This blog post comes from the desk of Senior Curator, Linda Jansma.

Each year The Robert McLaughlin Gallery completely revamps the Isabel McLaughlin Gallery, a space that is dedicated to the RMG’s permanent collection. When I first came to the gallery, the norm was to give a slice of art history from a chronological perspective: 19th century landscapes and portraits were followed by the more experimental works by member of the Group of Seven. From there, a selection of works by artists of the Canadian Group of Painters, a group that was formed in 1933 and on to the 1950s and ending before abstract expressionism. It was a traditional way of showing things, but a little on the dull side.

What would happen if an A.Y. Jackson landscape from the 1940s was placed beside a Rae Johnson landscape from the 1990s? A traditional Emily Carr landscape beside a wildly exuberant work by regional artist Lynn McIlvride? A large scale photograph by Montreal-based artist Holly King, beside a small still life by Arthur Lismer? Well, a lot more fun from a curatorial perspective and something that requires more work/thought from our audience!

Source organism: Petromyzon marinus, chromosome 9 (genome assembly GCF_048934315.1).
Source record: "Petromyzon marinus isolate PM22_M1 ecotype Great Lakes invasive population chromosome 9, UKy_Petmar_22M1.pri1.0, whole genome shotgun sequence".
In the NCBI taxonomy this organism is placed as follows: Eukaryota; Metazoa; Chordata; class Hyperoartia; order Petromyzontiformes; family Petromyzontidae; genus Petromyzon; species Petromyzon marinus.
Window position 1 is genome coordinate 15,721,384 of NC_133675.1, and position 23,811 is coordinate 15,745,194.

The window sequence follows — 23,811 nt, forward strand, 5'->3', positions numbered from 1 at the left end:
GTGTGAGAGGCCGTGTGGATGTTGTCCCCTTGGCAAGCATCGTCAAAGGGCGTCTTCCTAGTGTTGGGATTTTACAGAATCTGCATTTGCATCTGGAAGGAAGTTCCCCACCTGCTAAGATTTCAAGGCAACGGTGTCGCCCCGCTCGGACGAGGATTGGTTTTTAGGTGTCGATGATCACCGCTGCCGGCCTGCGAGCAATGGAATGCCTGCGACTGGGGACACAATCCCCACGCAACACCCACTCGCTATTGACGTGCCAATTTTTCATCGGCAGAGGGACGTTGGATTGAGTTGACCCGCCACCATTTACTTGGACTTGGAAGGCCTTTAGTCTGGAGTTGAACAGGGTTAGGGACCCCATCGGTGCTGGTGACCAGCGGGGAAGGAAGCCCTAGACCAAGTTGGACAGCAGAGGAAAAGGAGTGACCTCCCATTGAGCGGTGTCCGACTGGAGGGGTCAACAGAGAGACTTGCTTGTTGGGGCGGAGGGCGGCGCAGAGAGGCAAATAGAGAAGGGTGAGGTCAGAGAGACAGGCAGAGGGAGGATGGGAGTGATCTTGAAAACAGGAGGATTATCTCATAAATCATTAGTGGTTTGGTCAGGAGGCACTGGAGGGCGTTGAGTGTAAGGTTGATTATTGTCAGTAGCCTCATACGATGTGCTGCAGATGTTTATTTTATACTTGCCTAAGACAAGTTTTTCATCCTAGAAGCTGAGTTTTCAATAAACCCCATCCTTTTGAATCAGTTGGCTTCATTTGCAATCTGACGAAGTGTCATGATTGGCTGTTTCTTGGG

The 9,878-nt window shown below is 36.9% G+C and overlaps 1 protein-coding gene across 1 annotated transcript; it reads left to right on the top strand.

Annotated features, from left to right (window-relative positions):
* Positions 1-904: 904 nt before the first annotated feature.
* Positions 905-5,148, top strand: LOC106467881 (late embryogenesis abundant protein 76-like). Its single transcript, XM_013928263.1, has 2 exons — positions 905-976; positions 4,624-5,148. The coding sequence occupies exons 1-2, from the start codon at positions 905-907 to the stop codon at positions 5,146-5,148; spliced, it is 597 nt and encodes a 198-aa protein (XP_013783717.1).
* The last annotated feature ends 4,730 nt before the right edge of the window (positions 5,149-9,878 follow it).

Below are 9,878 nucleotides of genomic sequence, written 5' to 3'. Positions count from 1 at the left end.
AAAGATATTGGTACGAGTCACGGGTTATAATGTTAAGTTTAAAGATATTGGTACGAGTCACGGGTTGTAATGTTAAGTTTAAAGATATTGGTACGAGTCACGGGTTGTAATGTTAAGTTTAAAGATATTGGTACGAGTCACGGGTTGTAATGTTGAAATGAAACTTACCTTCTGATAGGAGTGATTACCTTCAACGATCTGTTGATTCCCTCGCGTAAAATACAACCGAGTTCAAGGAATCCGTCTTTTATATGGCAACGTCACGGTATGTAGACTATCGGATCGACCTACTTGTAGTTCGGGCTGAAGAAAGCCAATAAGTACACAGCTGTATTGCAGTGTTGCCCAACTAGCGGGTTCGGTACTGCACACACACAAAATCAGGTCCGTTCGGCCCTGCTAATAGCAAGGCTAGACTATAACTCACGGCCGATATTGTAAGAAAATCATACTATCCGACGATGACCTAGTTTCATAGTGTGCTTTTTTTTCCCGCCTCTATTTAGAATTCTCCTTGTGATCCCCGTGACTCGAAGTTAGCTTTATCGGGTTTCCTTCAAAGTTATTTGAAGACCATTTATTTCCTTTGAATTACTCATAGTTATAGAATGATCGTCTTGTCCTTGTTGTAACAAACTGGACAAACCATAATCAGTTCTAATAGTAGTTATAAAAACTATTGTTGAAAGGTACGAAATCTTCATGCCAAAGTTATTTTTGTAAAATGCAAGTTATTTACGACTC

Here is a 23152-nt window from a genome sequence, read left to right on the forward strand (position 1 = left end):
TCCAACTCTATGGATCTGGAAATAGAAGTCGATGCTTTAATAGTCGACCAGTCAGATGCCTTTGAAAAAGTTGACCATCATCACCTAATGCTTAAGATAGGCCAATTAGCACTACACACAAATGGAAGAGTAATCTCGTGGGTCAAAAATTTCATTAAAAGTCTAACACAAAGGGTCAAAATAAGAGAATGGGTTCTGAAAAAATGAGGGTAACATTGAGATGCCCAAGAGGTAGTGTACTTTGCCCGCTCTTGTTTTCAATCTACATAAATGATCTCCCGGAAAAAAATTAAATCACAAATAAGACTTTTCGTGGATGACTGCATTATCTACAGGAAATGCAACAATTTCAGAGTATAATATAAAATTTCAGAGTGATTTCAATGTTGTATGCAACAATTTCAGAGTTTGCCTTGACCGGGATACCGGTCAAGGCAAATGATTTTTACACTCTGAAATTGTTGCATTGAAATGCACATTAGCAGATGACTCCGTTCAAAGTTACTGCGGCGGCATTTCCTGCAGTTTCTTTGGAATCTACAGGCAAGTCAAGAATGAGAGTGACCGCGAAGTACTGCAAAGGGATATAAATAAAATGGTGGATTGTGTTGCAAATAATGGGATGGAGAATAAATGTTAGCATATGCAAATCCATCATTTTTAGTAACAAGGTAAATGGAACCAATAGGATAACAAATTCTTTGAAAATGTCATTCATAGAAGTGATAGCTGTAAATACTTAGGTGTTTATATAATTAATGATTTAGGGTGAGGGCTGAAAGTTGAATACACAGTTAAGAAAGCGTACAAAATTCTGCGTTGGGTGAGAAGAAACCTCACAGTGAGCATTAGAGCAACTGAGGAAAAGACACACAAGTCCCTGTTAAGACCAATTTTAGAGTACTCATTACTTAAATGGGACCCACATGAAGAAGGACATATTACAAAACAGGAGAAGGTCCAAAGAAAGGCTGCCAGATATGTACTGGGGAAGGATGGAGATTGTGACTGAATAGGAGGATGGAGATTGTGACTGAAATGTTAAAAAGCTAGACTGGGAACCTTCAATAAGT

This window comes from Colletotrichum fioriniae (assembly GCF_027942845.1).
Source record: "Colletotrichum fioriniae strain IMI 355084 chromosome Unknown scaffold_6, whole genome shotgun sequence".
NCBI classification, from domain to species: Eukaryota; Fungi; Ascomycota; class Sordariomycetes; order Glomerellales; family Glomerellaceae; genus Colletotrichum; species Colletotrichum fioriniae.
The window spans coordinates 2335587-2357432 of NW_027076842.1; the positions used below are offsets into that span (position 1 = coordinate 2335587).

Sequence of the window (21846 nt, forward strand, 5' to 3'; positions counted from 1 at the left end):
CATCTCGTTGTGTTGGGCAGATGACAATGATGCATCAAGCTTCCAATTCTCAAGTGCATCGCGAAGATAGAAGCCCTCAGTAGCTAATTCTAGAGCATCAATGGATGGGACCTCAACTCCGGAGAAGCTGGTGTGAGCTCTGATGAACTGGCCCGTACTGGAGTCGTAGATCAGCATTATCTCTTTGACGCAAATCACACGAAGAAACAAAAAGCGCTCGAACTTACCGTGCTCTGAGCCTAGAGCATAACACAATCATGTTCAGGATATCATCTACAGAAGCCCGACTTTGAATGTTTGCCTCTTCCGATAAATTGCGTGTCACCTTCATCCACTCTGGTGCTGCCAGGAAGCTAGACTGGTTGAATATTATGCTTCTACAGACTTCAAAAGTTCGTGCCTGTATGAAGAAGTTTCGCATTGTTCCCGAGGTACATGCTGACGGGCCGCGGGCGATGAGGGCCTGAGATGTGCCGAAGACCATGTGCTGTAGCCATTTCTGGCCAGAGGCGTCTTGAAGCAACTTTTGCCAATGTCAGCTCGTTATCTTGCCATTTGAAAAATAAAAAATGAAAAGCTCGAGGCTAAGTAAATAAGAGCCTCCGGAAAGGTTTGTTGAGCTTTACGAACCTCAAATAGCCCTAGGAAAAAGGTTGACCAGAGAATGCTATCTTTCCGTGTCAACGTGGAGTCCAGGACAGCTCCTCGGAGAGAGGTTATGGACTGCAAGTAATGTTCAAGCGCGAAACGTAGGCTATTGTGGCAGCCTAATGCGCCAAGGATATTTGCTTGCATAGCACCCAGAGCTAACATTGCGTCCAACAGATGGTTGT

During the third week of August, we’ll install the exhibition Moving Image. It will include paintings of landscapes that show rushing water and clouds scuttling across the sky; the migration of both people and animals; works that are emotionally moving and create illusions of movement. Works will be historic and contemporary, include painting, drawing, sculpture and photography.

A favourite of mine in this exhibition is a work called Flock from 2009 by Kingston-based artist Don Maynard. From a distance, the installation looks like a swooping flock of birds, but on closer examination, you see a number of traditional paper airplanes (made of thin aluminum rather than paper) with their noses embedded into the wall. When I saw the work in Don’s studio, my first thought was “what a great idea!!” I still think that, and I hope visitors to the gallery enjoy both it and the other works in Moving Image.

 

Image- Flock (installation views and details), Don Maynard, aluminum, 2009